Have you ever smelled the foul roots when watering or propagating your plant in water? That’s the very sign of root rot.
If your plants ever incur root rot, they will make sure you notice the problem with some visible symptoms. To save the affected plants from root rot, read the article to the end!
Table of Contents Show
What does Root Rot Look Like?
Plant root rot is a condition after too much water on the roots, poor drainage, lack of oxygen and fungi invited by the problems mentioned earlier.
Look below for how roots laced with root rot differ from healthy ones.
|Healthy Root||Root Rot|
|Firm roots||Soft roots|
|White or light colored roots||Brown colored roots|
|No foul smell||Foul odor|
|No rot in the root||Roots are rotten|
Your plant will show symptoms like stunted growth, yellow or brown leaves, and reduced leaf size.
You can follow the steps below to check whether your plant has incurred root rot.
- Gently remove the plant from the pot.
- Shake off the excess dirt in the root area.
- Scrutinize the root to notice any of the above indicators.
- If the symptoms match the symptoms in the table above, your plant has suffered from root rot.
If you are having problems differentiating between overwatered and underwatered plants, we will help you.
Root Rot Treatment: Repotting as the Final Frontier
Once your plants are deeply rooted in the problem of root rot, escaping is quite tricky.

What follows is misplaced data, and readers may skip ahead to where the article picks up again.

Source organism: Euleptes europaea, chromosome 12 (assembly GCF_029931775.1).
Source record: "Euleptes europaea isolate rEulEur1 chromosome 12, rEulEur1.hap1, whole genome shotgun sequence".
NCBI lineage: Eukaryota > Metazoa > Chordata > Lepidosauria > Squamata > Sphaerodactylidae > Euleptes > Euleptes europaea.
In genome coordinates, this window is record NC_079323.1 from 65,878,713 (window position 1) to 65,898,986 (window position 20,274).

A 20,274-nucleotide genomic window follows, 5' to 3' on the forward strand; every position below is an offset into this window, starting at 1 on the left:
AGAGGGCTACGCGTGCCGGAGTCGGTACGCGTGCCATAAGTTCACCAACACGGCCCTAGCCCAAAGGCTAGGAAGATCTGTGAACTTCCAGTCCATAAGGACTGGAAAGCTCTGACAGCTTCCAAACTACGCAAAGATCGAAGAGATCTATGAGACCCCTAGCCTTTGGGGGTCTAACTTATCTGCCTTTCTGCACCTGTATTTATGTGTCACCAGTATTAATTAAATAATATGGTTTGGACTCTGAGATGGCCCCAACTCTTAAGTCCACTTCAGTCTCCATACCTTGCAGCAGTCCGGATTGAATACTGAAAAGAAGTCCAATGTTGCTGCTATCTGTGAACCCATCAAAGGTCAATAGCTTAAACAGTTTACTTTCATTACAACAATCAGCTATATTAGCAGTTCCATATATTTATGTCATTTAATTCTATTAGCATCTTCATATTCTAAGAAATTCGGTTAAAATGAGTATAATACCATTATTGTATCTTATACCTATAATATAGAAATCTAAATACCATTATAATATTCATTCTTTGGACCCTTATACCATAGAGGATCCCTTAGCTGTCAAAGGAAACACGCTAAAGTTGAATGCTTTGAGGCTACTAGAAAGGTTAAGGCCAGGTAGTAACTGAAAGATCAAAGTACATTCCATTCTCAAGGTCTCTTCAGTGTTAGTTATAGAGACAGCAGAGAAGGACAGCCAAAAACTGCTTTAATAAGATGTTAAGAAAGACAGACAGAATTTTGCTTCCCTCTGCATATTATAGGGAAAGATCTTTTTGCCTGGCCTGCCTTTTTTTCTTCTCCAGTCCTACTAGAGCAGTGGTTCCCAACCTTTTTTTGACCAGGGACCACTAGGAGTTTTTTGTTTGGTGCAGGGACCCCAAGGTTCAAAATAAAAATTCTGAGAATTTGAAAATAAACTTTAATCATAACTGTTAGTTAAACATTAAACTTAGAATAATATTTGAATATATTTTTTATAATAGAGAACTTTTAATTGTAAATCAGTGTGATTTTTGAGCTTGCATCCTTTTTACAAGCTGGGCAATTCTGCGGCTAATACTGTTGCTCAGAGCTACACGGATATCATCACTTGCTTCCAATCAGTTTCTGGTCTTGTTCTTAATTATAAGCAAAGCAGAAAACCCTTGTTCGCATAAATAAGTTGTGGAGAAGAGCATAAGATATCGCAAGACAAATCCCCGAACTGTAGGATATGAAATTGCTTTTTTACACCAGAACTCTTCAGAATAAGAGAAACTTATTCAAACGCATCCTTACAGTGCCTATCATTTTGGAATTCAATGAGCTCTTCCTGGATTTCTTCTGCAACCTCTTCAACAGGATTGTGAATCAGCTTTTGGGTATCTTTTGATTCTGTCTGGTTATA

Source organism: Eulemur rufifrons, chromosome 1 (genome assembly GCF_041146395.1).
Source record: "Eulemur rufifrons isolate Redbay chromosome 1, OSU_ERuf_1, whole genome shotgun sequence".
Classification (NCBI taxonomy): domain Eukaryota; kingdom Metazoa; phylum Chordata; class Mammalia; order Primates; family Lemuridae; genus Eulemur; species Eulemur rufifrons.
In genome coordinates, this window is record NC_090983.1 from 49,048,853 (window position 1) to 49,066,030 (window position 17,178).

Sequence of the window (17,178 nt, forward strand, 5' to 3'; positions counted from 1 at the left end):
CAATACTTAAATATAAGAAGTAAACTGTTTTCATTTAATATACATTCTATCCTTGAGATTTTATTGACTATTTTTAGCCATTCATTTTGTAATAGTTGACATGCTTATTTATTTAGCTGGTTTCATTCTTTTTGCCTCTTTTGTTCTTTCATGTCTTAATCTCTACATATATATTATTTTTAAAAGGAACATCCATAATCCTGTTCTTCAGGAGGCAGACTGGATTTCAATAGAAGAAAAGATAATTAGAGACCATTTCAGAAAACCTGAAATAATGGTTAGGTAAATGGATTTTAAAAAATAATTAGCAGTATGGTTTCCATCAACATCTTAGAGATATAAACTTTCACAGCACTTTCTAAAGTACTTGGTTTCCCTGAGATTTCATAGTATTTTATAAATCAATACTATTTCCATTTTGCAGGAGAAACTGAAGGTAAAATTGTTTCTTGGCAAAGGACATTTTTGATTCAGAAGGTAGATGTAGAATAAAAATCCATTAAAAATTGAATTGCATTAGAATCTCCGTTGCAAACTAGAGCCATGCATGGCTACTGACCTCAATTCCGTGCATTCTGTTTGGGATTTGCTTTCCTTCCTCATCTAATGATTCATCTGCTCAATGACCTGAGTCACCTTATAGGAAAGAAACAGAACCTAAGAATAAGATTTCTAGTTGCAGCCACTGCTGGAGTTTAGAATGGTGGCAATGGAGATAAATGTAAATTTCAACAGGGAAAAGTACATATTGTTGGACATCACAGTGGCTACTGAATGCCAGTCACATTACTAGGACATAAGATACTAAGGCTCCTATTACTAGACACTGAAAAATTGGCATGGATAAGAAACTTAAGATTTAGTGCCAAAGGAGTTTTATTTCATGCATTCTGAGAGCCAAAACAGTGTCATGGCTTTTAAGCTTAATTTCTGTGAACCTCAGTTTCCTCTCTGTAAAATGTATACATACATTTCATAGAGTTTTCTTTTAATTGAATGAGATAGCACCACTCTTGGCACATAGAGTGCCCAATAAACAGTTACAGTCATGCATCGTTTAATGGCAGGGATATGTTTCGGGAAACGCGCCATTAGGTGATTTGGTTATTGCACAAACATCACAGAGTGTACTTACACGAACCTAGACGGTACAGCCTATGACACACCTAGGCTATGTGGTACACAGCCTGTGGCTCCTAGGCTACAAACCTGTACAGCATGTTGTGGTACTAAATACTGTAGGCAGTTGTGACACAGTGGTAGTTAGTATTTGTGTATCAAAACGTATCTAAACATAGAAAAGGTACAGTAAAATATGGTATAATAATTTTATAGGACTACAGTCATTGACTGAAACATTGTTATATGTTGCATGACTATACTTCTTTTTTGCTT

To treat plants with root rot, you must act quickly on the initial stages of the infection. You should be ready to repot the plant if push comes to shove.
Let us look at DIY root rot treatment in its initial stages.
- After you have confirmed the signs, take the plant out of the pot.
- Inspect the roots properly and look for brown, mushy, and decaying roots.
- If the situation has not escalated, cut off the affected part using sterilized pruners.
- In the process, cut the affected foliage of the plant as well.
- To prevent further spread, you can apply suitable fungicides on the roots.
Remember, it is not possible to reverse severe root rot.
Due to its irreversible nature, you will need to repot your plant as the final solution to root rot.
But before repotting the plant, you need to consider the three S’s of repotting:
Sterilize: You need to apply fungicide to the new pot you are repotting your plant into.
Soil: Make sure you understand the soil requirement of your plant and use healthy soil accordingly.
Suitable pot: While repotting a plant suffering from root rot, you must ensure the new pot is suitable. Check its drainage capacity and airflow properly.
How to Prevent Root Rot?
Root rot is one of the deadliest diseases a plant can suffer from, so it is better to prevent it beforehand.
Look below for the ways you can prevent root rot in your plants.
- Use a pot and soil that can provide good drainage to your plant.
- Constantly check the soil, as it can clump and go bad if unchecked for some time.
- Stick to a watering schedule and avoid overwatering the soil even if the drainage is good.
- If you ever overwater your plant, keep them in the sunshine for some time to let the excess water dry out.
- Aerate the soil using a toothpick or chopstick. To do so, poke a few holes in the top of the soil.
- Choose plants like citrus, persimmon, custard apple, sweet pepperbush, etc., to grow as they have a strong and healthy root system.
Remember, plants like Pothos, Snake Plant, Aloe Vera, and Monstera quickly incur root rot damage.
Learn the above prevention tips by heart, as root rot caused by overwatering is one of the houseplants’ leading causes of death.
Plant root rot and other fungal diseases can be easily avoided if you are true to your watering schedule. It can recur mostly to indoor plants compared to garden or outdoor ones.
Treating root rot will take a toll on you as this sturdy disease does not perish easily.
Just remember, WATER WELL!!